uncultivated nature if they were deprived of their pastors, from vthe protection of the laws, which now leave them exposedto the caprice and fury of every ruffian, in whose power it is

'to shut up 'their chapels, and get them trans

ported : When it is obvious that such restraints

F . arise'

arise from speculative points disputed on.a narrow ridge by the greatest men. the world has ever produced,-when 'philosophers themselves are bewildered in their notions,-and when the learned are at variance, about matters far beyond the reach of the bulk of mankind.

Should it be said that these laws are seldom put in force; it can be answered that the liberty of the subject, which is the birth-right of man, should 'not depend on the capricious benevolence OF his neighbour. The law should be the common mother whose arms should be open to all : and the ghost of intolerance, more .destructive' than Attila's sword, should vanish on the approach of the rays of benevolence'z''which are now blazing all over the con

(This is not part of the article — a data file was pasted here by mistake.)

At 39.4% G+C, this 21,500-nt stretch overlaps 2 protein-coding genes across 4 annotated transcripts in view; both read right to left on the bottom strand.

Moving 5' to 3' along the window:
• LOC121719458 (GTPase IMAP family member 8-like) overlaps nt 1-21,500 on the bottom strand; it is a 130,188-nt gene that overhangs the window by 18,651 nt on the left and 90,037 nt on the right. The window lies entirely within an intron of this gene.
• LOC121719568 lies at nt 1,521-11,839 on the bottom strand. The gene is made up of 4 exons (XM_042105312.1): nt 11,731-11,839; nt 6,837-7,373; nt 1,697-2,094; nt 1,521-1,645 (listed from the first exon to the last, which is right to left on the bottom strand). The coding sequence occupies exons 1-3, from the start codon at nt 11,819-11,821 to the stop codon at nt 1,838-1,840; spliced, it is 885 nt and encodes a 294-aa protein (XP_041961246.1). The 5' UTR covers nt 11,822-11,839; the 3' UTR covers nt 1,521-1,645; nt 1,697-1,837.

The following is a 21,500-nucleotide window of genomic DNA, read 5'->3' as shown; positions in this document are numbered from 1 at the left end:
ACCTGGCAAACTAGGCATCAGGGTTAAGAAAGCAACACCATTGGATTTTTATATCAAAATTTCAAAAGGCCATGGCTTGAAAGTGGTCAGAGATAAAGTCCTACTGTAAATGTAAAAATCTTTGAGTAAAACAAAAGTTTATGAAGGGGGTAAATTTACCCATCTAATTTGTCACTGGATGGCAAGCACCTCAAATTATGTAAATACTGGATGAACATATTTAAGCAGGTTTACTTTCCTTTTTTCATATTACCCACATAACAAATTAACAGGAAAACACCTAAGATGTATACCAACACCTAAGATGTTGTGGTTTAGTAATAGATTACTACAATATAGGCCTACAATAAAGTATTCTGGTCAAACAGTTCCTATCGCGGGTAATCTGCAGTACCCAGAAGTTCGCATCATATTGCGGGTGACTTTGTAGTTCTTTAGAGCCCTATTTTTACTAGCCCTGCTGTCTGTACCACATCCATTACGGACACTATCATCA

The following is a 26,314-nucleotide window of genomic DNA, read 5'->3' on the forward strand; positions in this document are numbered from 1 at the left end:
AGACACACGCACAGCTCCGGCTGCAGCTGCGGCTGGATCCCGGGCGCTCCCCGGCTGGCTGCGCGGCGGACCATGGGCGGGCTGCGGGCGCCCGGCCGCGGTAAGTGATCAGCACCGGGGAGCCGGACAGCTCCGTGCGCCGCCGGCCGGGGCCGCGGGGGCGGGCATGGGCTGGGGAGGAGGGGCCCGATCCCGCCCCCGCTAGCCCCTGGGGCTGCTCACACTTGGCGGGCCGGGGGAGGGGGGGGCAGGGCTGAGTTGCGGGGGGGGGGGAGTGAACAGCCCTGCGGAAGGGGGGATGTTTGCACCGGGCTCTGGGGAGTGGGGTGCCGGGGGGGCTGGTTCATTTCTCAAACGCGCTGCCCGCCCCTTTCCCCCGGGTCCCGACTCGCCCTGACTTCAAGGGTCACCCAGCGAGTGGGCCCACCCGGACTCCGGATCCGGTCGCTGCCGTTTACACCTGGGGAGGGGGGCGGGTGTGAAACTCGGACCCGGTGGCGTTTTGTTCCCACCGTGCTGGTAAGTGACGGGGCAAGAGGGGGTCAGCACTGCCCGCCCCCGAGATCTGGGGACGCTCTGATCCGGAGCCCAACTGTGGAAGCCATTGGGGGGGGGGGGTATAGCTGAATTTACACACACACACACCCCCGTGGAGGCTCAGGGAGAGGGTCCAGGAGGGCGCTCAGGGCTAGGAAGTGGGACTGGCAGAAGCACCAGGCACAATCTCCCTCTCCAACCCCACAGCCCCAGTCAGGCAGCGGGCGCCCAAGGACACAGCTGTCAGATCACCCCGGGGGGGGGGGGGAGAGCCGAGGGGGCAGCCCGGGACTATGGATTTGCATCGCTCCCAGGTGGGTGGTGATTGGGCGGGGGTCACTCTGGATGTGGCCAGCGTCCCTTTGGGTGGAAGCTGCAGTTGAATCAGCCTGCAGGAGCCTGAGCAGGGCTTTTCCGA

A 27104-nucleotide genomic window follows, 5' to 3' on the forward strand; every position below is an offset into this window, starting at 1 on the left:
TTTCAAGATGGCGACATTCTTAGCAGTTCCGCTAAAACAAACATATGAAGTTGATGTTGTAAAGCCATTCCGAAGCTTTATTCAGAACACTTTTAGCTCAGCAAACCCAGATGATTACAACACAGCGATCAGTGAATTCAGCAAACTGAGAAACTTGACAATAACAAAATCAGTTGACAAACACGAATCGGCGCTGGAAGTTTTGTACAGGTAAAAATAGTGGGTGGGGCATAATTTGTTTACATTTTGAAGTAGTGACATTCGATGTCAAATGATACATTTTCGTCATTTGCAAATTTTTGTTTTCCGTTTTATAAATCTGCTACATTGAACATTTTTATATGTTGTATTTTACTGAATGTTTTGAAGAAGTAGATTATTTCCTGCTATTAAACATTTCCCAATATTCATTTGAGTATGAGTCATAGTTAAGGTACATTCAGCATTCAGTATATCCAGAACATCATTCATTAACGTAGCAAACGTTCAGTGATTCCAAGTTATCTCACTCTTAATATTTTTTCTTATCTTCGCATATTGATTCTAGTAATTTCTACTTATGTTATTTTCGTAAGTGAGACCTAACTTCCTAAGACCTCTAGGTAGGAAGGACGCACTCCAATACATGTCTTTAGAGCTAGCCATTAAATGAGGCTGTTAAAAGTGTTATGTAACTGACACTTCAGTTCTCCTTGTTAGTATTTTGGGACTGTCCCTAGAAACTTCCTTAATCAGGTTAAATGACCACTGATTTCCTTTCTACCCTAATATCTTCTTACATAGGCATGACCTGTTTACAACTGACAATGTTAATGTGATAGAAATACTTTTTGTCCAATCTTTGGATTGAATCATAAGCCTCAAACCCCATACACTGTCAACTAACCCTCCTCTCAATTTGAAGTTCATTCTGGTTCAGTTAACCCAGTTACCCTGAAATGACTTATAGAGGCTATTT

'tinent Attila's (sword destroyed'but such as it

met. in its way'i' but the rage of religious seuds has thinned the world of fifty millions of human beings ; and isstill trampling, in these kingdoms, onv com'pa'ffion, on: 'equity,' on na

' tional interest.".''* s

' In Ireland,, where 'such scandalous scenes 'have not been exhibited, as last year in Scotland 'and England, the ghosts os those legislators whaenacted the penal code, are still looking, with a clouded, malevolent joy, over the long wastes and desolalted pastures they have made in a fruitful country ; and supplying, the wan;

' O